That being said, it is quite exciting to consider the opportunities opened by peer-to-peer review in the facilitating of discussions of scholarly work in real-time. I appreciate the way that Fitzpatrick consistently circles back to the idea of academia as a community, and her solutions seem to work against what Graff calls “patterned isolation.” I also appreciate the way in which she calls attention to authorship as a dialogic process, in which no text is an island, so to speak, and locates texts in their connection to and conversation with other texts. I am excited by the potential inherent in a system of peer-to-peer in which more people have access to the conversation taking place (which – imagine!- takes the form of an actual conversation where the text is not an uninterrogable lump of paper that shouts “I am authoritative,” but rather a space of conversation where the author can literally be held accountable in real-time for disjunctions in clarity as well as questions engendered by ideas and their implications – yes, I’m thinking of Homi Bhabha) and in which the digital world can mediate between spaces of exclusivity and inclusivity, thus perhaps unprivileging the position of the traditional scholar, which I think can only be a good thing as far as the project of humanizing the academy is concerned. I am also drawn to the ways in which such a system might be useful in expanding our notions of who our peers are, as reviewing across disciplines could be intensely helpful in certain kinds of work. I know my own work could potentially benefit in ways I probably can’t imagine from the comments of anthropologists or sociologists who would be capable of dispelling ignorances I am not even aware of. I am further thrilled by the thought of submitting work for review at earlier stages and hope to find an environment in which I can do so — it seems a low-stakes and less anxiety-ridden alternative to only submitting finished work in a make-or-break sort of setting. This kind of work could also help younger scholars be rid of the notion that scholarly works spring fully formed from the forehead of the author. As far as my own scholarship is concerned, I envision a technological utopia in which I am able to connect immediately to the texts which the text I am reading cite and/or obliquely refer to, however such a vision seems too labor intensive to be economically viable.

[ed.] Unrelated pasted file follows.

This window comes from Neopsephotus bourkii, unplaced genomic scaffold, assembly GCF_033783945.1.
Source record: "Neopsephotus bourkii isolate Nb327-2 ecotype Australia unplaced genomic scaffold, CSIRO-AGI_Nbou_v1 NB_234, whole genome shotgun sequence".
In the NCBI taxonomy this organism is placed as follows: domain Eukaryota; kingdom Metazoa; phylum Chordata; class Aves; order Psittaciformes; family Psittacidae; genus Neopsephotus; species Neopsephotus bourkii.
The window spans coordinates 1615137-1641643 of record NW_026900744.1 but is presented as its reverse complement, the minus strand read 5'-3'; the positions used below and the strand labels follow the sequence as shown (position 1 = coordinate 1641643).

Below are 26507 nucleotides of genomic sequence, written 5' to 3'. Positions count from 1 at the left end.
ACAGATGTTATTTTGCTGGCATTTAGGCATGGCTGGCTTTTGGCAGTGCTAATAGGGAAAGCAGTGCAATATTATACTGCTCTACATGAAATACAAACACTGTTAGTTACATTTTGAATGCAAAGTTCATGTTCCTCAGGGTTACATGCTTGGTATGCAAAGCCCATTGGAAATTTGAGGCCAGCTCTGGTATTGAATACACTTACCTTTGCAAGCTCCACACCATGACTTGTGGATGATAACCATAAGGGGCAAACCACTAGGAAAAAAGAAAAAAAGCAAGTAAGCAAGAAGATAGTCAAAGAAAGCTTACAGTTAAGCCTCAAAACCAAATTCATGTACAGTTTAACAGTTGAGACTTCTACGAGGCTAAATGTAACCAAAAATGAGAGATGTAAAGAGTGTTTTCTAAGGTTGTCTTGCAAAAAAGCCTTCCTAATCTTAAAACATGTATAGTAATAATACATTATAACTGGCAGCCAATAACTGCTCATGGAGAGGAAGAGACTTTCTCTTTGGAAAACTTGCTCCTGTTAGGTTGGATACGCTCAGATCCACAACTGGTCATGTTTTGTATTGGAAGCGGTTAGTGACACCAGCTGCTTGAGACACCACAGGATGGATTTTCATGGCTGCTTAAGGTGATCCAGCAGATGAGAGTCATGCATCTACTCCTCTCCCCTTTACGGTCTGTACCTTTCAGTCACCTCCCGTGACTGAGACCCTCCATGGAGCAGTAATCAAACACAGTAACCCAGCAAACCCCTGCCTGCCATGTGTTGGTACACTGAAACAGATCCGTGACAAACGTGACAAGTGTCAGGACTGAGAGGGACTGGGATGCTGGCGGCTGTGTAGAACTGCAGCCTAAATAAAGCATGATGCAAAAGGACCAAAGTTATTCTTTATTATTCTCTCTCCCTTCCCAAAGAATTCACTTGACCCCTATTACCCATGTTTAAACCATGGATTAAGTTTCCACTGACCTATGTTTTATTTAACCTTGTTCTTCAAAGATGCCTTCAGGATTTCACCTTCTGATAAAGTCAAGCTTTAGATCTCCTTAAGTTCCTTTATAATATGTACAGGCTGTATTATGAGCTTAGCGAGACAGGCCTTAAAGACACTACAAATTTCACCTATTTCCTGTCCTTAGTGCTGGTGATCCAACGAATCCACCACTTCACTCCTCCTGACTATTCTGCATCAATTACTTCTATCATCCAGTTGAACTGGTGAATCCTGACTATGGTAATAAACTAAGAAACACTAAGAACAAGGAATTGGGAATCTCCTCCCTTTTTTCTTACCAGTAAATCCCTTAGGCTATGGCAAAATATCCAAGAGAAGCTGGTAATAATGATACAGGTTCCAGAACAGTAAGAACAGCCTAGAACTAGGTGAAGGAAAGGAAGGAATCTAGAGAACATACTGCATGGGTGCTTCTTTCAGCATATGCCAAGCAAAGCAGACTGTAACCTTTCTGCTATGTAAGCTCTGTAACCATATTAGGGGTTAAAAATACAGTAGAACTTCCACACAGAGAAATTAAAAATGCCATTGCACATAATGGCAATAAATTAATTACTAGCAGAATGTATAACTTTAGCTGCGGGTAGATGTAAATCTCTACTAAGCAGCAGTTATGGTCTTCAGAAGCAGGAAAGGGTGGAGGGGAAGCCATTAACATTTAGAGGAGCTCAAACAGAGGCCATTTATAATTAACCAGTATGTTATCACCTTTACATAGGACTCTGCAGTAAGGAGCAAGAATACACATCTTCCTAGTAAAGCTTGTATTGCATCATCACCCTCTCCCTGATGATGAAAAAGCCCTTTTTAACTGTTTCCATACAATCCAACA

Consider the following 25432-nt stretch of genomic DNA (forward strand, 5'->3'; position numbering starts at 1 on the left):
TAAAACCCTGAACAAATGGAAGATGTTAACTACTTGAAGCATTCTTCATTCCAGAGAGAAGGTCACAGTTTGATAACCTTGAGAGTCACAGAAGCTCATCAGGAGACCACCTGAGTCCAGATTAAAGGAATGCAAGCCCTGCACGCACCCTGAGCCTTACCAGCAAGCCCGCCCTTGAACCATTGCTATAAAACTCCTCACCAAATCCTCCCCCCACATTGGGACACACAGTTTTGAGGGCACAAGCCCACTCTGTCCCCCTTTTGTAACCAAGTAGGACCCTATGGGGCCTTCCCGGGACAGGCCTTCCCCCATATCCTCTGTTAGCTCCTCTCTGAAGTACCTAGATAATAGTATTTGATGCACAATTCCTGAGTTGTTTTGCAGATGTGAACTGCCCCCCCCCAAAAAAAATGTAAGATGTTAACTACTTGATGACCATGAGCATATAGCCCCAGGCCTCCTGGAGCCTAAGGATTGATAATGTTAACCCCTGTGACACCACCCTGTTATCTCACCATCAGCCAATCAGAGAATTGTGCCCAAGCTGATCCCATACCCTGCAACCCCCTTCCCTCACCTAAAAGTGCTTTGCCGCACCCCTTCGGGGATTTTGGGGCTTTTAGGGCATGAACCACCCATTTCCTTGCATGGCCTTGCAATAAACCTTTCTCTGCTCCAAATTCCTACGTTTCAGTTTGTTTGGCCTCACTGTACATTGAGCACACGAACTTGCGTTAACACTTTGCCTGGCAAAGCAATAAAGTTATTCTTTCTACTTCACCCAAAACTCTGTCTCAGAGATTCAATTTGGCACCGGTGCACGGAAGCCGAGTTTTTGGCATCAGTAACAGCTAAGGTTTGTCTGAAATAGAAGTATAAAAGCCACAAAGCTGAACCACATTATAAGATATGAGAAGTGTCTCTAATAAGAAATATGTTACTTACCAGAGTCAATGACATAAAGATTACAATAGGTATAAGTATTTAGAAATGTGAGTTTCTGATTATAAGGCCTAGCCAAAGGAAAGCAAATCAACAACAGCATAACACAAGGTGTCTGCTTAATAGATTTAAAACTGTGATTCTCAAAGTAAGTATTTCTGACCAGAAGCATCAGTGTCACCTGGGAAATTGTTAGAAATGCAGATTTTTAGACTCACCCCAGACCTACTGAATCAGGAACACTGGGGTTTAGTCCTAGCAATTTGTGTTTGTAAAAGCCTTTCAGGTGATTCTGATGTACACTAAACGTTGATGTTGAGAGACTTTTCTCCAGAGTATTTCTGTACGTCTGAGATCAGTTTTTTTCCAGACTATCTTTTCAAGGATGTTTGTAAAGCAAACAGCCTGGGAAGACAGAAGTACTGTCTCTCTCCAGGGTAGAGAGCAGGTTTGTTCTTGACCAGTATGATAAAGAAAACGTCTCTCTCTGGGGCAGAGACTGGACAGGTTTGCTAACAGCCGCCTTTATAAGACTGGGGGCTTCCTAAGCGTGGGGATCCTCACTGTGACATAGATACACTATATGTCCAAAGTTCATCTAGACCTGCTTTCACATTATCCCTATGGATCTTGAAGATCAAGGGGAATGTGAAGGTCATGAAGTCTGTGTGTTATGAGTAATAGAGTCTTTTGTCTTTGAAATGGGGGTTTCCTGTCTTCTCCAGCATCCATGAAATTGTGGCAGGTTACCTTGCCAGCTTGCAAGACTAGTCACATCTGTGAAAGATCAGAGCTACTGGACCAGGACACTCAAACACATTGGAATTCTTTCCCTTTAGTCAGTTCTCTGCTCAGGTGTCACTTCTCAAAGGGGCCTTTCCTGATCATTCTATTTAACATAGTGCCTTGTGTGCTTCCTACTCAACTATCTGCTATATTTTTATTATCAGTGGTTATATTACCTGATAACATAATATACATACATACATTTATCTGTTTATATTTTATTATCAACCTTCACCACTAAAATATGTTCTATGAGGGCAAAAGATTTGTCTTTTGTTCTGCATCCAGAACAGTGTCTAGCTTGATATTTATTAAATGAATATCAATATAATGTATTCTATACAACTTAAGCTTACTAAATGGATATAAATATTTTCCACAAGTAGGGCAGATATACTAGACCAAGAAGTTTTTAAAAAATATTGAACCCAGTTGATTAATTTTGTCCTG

The labor question is one that holds a few contradictions for me: shouldn’t scholars be excited to participate in such seemingly vibrant intellectual communities that the digital world seems capable of producing and maintaining? Shouldn’t we be interested in peer-to-peer review for the simple sake of furthering our own work and nurturing the work of others, work that could potentially become viable to our own questions? That being said, I’m sure there are many (probably including Fitzpatrick herself) that would call me naive for having such an idealistic vision of the academic community. I appreciate that we are economically in a bit of a bad state, and scholars who are underfunded and overworked already (adjuncts, anyone?) need incentive to pour their labor into other people’s projects. While I understand the need to incentivize the peer-to-peer review process, I find the necessity disturbing in and of itself, finding it yet another instance of such isolation that prevents us from doing the best, most collaborative, interdisciplinary work possible.
Like Christina mentioned, the technical and jargon-laden passages, especially those in her “Texts” chapter, failed to resonate with me as well, however I am appreciative to at least have a reference point to start if I ever become interested in digital publishing (which I imagine I might, if Fitzgerald’s predictions about the future of scholarly publishing are correct).